I’ve been inundated with emails from readers who’ve had their credit cards closed, interest rates hiked on existing balances, lines of credit cut and minimum payments raised. Companies are racing to maximize revenue before the Credit Card Accountability Responsibility and Disclosure (CARD) Act goes into effect February 22, 2010.
More consumers fell behind on credit card payments in September as unemployment rose. Many of the job losses came from small businesses – which are being squeezed as banks cut back on small business loans to the tune of $8 billion between April and August.
Yes, those would be the same banks that took $700 billion in taxpayer dollars from the Troubled Asset Relief Program. Check out the Inspector General’s quarterly report released today, noting that “it’s extremely unlikely that the taxpayers will see a full return on their TARP investments.” Don’t expect the document to tell you exactly where the $700 billion went, since the Treasury didn’t require banks to report what they were doing with your money.
In any case, this week’s Yahoo!Finance column outlines strategies to manage the changes in the credit card industry. Here are a few more tips:
1) While it’s tempting just to shove your credit cards in a drawer and switch to cash, that’s not the best strategy for your credit score. “I’d caution consumers not completely shelve their cards, because a lot of companies have been closing down accounts because of inactivity,” says John Ulzheimer, president of consumer education for Credit.com, a card-comparison Web site. “Use it periodically to knock the dust off it and then pay it in full at the end of the month.”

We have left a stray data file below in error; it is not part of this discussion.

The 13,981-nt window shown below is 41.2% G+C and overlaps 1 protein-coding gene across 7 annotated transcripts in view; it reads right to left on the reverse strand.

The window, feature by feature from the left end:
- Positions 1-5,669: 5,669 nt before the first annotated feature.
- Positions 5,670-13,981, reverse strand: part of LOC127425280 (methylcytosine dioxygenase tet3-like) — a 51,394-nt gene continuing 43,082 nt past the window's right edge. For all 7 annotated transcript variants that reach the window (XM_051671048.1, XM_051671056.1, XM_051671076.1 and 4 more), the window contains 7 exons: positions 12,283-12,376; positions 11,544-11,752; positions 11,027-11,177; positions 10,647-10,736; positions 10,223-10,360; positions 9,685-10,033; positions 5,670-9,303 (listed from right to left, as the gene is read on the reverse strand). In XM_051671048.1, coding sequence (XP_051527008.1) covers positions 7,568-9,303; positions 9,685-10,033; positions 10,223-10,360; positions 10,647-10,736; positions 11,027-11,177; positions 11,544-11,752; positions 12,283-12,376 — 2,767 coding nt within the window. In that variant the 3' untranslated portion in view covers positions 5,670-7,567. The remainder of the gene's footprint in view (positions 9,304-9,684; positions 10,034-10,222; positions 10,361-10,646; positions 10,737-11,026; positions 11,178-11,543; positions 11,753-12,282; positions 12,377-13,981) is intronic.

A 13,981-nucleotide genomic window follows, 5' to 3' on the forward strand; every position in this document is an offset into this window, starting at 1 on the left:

2) Someone who charges everything to a card and pays it off in full in order to reap cash-back, miles or other rewards should monitor his utilization ratio closely (see the column for a how-to). If it’s well over 10 percent, it’s time to switch strategies. I recently did this, moving to a checking account that pays more than 4 percent interest for making multiple debit card transactions
3) It may be worthwhile to expand your available credit pool by opening one or two more credit cards, especially if you rely on just one. Space out those new-card applications by at least six months, because a sudden burst of activity on your credit report “can smack of desperation on the part of the applicant,” says Ben Woolsey, director of consumer research for CreditCards.com, a card-comparison Web site.
4) As I’ve been saying for years, never carry a balance from month to month on your credit card. Get a budgeting system that helps you live within your means. I use Mvelopes.com, where I freelance as a contributing editor. The system has a new Debt Pay Down feature that helps organize your pay-down in a fast, efficient way.
You list all your debts from highest interest rate to lowest and make sure you’re paying all the minimums. Any extra cash you can find is funneled to the highest-rate card. Then when the first debt is paid off, the money that went toward that card “rolls down” to the second card as an additional payment. When that’s paid off, the money that was going toward the first two cards rolls down to the third debt, and so on.
My favorite feature – called “What If” – allows users to instantly see the effect of an extra payment – how many years, and how much interest will be saved if you can toss another $100 or $200 toward the debt. In addition, the system allows users to automatically sweep any money left over from the spending envelopes directly to the debt pay down.